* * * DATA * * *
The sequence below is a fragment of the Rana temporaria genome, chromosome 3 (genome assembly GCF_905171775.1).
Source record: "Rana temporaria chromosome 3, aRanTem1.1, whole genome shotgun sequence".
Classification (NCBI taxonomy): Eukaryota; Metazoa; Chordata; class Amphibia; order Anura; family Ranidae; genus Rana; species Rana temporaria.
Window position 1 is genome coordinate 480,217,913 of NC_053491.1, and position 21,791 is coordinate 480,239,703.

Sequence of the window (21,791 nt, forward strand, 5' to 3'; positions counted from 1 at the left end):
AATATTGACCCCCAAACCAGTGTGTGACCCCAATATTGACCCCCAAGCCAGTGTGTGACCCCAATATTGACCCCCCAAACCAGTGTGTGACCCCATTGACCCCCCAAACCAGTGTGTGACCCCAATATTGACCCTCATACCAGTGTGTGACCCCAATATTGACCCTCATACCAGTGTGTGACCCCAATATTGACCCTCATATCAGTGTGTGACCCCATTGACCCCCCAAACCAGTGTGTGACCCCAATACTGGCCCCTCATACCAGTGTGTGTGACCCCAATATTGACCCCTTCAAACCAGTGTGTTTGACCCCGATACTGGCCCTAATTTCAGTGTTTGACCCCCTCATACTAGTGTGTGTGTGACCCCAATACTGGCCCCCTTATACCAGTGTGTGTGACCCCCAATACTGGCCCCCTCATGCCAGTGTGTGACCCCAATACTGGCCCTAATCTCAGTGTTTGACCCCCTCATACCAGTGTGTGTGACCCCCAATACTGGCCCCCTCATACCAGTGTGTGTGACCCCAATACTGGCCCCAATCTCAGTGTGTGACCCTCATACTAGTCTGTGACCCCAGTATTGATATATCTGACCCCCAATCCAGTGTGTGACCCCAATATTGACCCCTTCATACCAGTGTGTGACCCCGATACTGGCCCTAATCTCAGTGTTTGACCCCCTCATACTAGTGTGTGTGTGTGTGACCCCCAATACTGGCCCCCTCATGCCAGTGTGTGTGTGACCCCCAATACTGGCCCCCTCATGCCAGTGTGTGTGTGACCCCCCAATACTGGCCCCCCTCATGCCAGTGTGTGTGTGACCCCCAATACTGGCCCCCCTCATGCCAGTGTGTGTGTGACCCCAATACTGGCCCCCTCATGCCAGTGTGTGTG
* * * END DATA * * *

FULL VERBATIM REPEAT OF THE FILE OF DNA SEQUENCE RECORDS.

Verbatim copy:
The sequence below is a fragment of the Rana temporaria genome, chromosome 3 (genome assembly GCF_905171775.1).
Source record: "Rana temporaria chromosome 3, aRanTem1.1, whole genome shotgun sequence".
Classification (NCBI taxonomy): Eukaryota; Metazoa; Chordata; class Amphibia; order Anura; family Ranidae; genus Rana; species Rana temporaria.
Window position 1 is genome coordinate 480,217,913 of NC_053491.1, and position 21,791 is coordinate 480,239,703.

Sequence of the window (21,791 nt, forward strand, 5' to 3'; positions counted from 1 at the left end):
AATATTGACCCCCAAACCAGTGTGTGACCCCAATATTGACCCCCAAGCCAGTGTGTGACCCCAATATTGACCCCCCAAACCAGTGTGTGACCCCATTGACCCCCCAAACCAGTGTGTGACCCCAATATTGACCCTCATACCAGTGTGTGACCCCAATATTGACCCTCATACCAGTGTGTGACCCCAATATTGACCCTCATATCAGTGTGTGACCCCATTGACCCCCCAAACCAGTGTGTGACCCCAATACTGGCCCCTCATACCAGTGTGTGTGACCCCAATATTGACCCCTTCAAACCAGTGTGTTTGACCCCGATACTGGCCCTAATTTCAGTGTTTGACCCCCTCATACTAGTGTGTGTGTGACCCCAATACTGGCCCCCTTATACCAGTGTGTGTGACCCCCAATACTGGCCCCCTCATGCCAGTGTGTGACCCCAATACTGGCCCTAATCTCAGTGTTTGACCCCCTCATACCAGTGTGTGTGACCCCCAATACTGGCCCCCTCATACCAGTGTGTGTGACCCCAATACTGGCCCCAATCTCAGTGTGTGACCCTCATACTAGTCTGTGACCCCAGTATTGATATATCTGACCCCCAATCCAGTGTGTGACCCCAATATTGACCCCTTCATACCAGTGTGTGACCCCGATACTGGCCCTAATCTCAGTGTTTGACCCCCTCATACTAGTGTGTGTGTGTGTGACCCCCAATACTGGCCCCCTCATGCCAGTGTGTGTGTGACCCCCAATACTGGCCCCCTCATGCCAGTGTGTGTGTGACCCCCCAATACTGGCCCCCCTCATGCCAGTGTGTGTGTGACCCCCAATACTGGCCCCCCTCATGCCAGTGTGTGTGTGACCCCAATACTGGCCCCCTCATGCCAGTGTGTGTG